The Undercurrent: A widely held view is that Islam, to say nothing of the world’s other major religions, is peaceful. In fact, immediately post-9/11, President George W. Bush described Islam as a religion “of peace” that has been “hijacked.” Do you agree?

Dr. Ghate: Like much of what comes out of George W. Bush’s mouth, this is the opposite of the truth. As I’ve already indicated, the essence of religion, namely faith, sanctions the use of force. If blind submission and obedience are the goals, coercion is an effective means. A worldview accepted on faith encourages not peace but war. Centuries of religious conflict and warfare are not some inexplicable accident.

Also no accident is that the greatest of America’s founding fathers, Jefferson and Madison, deliberately separated church from state. They did so partly in the name of peace. Let us live under principles and laws whose origin is reason, not blind faith, and we can all rationally agree to them and live peacefully together.

The Undercurrent: It seems that free expression is under assault on a number of fronts today. What does this issue of free speech mean to you personally? Why have you chosen to dedicate a significant portion of your scholarship to defending it?

Dr. Ghate: Because of their viewpoints, many of the Enlightenment’s thinkers were on the run from the political and religious authorities. But they eventually won and put an end to such arbitrary power. It is an enormous accomplishment and an enormous gift, not to be surrendered.

I’m an intellectual. My entire career revolves around the reasoned investigation and communication of philosophical ideas and theories, ideas and theories that others often find offensive. If I won’t stand up for my right to freedom of thought and speech, and fight for these, I have no business calling myself an intellectual. And I have no business professing admiration for Locke, Jefferson, Madison and other heroes of freedom, if I stand idly by as people try to smash their achievements.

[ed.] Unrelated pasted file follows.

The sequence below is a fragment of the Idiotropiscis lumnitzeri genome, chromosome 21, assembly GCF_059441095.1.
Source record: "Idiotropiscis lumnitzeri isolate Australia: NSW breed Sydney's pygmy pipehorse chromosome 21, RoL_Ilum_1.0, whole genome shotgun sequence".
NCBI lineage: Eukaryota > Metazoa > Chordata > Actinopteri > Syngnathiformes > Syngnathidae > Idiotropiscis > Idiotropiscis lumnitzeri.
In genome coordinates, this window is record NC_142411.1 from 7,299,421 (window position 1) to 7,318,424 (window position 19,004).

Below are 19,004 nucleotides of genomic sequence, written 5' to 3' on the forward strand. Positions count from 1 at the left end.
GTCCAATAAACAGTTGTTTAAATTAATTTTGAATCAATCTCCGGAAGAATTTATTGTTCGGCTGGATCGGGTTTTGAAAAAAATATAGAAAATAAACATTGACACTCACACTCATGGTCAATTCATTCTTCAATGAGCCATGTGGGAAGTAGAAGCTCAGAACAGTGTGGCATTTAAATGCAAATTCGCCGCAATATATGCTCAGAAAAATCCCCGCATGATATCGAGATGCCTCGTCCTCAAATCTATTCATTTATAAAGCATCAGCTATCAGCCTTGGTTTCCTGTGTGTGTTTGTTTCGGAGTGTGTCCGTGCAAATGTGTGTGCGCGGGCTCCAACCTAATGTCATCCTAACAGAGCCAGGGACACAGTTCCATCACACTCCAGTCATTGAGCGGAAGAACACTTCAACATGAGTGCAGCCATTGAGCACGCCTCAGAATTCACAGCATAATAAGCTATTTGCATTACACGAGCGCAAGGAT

The Undercurrent: Do you have any recommendations for those who want to explore the topics of free speech and religion in more depth? Can we expect any future projects or events on these issues from you or the Institute?

Dr. Ghate: I’ve already mentioned a few things of mine and of others at ARI that people can read and watch. Flemming Rose’s book, to which you linked, is also definitely worth reading. For those who don’t know, he was the editor who published the Danish cartoons; I admire his benevolence and courage.

In a few weeks I will be speaking at OCON, where I will address some of these issues in more detail, including some issues that we did not have time to touch on today. The talk’s titled “Charlie Hebdo, the West and the Need to Ridicule Religion.” I hope to see some of your readers there!

And of course in the months and years to come, look to ARI to continue to uphold and defend the individual’s right to freedom of thought and speech.

The Undercurrent is happy to offer interviewees a platform for their ideas. Their responses do not necessarily represent the views of the publication at large.

Creative commons-licensed image courtesy of Flickr user Valentina Calà

Charlie Hebdo image from November 3, 2011 cover

Add Your Comments